Ultimatum given on school’s toilets
THE South African Human Rights Commission (SAHRC) has issued an ultimatum to the Department of Education to pay nearly R2-million owed to a contractor responsible for building ablution facilities at a Port Elizabeth school.
A year after a representative of the commission visited Zanoxolo Public Primary School in Motherwell and saw the appalling conditions of the bathrooms, nearly 1 000 pupils still use the temporary toilets provided while construction is ongoing.
The toilets – with broken basins, no toilet paper and a strong stench – were also a violation of the pupils’ rights, commissioner Andre Gaum found on his follow-up visit to the school yesterday.
“We are not going to allow the project to stand still for another two or three months,” Gaum told a meeting with representatives from the school, the department, the Coega Development Corporation (CDC), which is managing the project on behalf of the department, and Omega Building, the contractor.
“It is a horrible situation and an onslaught on human dignity.”
When the commission visited the school in September last year and discovered bathrooms that posed a health hazard to pupils, Education MEC Mandla Makupula promised to fund new bathrooms for the no-fee school.
However, by yesterday only about 25% of the project had been completed, largely due to the department not paying the contractor, CDC project manager Vuyolwethu Tongo said.
“We had a huge delay around SMME participation and substandard underground materials in the old ablution blocks, but the main problem from day one has been the payment of contractors,” Tongo said.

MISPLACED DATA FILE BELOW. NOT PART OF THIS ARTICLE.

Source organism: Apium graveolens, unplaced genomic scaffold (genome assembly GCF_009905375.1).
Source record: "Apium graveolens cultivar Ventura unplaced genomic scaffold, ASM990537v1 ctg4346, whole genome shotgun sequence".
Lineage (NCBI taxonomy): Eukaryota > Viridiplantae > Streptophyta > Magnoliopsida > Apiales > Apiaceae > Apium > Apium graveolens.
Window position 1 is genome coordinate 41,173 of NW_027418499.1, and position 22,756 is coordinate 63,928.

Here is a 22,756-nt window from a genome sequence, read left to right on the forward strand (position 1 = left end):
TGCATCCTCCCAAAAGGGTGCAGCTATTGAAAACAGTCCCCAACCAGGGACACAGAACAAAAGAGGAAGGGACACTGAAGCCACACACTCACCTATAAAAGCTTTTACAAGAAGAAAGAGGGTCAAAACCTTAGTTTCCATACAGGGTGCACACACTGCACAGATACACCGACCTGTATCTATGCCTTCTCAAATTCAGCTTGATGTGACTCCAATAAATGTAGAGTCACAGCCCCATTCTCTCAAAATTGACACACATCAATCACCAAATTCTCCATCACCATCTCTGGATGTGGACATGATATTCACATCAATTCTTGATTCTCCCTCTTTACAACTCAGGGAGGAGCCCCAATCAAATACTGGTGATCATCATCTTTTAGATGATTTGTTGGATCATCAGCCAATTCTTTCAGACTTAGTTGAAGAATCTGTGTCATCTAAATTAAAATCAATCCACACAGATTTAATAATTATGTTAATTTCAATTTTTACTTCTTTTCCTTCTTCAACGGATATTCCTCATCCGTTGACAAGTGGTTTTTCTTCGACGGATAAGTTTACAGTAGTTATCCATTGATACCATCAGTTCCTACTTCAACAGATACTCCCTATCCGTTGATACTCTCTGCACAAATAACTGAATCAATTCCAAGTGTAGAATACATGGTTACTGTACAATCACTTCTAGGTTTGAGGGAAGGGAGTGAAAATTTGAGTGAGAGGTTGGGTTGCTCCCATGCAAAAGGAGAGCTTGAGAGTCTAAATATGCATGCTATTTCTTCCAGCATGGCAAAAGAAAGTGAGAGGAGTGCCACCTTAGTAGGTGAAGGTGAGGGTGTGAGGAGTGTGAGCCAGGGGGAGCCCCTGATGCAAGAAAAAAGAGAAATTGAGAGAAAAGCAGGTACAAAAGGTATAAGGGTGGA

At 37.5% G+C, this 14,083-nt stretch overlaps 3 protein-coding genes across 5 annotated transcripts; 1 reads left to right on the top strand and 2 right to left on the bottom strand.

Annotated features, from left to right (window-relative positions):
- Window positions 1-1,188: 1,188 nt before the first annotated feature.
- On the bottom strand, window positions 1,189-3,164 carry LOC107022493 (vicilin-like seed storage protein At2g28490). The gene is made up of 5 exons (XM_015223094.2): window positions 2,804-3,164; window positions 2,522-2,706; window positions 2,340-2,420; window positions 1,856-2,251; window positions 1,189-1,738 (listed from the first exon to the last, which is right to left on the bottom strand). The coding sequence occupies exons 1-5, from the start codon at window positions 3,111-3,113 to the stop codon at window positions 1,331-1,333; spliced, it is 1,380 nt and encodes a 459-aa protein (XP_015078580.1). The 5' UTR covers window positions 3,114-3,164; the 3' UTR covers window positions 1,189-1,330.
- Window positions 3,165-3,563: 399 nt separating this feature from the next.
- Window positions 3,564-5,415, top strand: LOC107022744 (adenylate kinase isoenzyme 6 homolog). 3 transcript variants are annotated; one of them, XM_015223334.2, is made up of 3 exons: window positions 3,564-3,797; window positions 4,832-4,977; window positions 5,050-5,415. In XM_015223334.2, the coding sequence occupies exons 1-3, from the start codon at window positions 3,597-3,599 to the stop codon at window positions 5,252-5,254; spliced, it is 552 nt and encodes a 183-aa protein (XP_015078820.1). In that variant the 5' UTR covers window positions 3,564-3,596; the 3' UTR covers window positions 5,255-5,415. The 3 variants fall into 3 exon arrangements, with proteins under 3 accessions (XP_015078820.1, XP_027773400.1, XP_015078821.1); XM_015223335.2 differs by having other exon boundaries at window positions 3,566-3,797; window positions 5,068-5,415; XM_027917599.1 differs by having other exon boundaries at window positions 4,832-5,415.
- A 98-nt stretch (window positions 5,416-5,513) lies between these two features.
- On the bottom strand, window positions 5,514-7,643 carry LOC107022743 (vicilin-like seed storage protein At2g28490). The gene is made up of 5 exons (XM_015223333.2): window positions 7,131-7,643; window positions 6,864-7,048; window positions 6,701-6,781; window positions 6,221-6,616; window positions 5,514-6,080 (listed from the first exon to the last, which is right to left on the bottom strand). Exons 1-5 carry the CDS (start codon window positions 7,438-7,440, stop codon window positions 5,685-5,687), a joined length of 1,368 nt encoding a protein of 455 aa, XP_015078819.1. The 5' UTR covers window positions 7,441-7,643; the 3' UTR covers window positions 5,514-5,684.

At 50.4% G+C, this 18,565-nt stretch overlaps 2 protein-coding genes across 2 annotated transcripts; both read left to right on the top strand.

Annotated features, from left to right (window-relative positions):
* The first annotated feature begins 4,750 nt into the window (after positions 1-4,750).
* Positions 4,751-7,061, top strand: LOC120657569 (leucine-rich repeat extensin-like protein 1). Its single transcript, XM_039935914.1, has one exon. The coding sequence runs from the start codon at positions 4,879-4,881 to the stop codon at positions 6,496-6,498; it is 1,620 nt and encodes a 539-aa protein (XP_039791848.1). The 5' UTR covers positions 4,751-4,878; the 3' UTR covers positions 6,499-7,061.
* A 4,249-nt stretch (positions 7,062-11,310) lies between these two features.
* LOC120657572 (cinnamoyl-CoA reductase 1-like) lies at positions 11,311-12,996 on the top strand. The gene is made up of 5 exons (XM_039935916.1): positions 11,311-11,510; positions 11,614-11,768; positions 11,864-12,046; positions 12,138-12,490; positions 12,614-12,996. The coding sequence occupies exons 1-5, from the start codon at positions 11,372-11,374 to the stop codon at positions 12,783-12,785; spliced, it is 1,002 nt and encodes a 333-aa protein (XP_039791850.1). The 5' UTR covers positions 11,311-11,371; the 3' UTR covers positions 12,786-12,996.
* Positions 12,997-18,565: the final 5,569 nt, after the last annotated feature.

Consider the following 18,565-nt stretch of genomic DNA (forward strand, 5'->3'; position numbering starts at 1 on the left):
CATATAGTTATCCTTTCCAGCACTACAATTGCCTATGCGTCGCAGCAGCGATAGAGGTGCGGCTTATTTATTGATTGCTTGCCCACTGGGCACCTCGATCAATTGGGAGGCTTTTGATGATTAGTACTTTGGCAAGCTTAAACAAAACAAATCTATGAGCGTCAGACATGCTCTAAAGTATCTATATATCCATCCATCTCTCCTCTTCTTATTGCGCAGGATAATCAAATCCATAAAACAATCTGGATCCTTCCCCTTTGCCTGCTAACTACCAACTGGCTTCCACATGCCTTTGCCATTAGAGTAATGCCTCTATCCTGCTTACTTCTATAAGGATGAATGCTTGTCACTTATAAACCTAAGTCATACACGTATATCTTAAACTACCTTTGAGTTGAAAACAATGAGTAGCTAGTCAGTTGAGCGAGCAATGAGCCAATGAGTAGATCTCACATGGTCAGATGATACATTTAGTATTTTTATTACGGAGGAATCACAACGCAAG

“The contractor has been on site the last seven months and has only been paid twice.
“The contractor can still finish within six weeks [of payment], but we could have finished it [long ago] if not for these problems.”
Snenhlahla Dlamini, chief works inspector from the department’s district office, apologised for the delay in payments but could not offer an explanation.
Gaum instructed Dlamini to contact the head office and ensure that it paid the money owed to Omega by close of business today.
“If the department does not respond, the consequences will be huge,” he said.
“If their undertakings are not honoured, we will have to subpoena the MEC.”
Governing body chairman Thembekile Jonga welcomed the commission’s stance.
Department spokesman Mali Mtima said they were having a series of meetings with stakeholders involved with construction at various schools in the metro to iron out issues with payment.
STOPGAP SOLUTION: A pupil walks past the temporary toilets at Zanoxolo Public Primary School yesterday
TOUGH TALK: SAHRC commissioner Andre Gaum and Education Department provincial manager Abongile Sipondo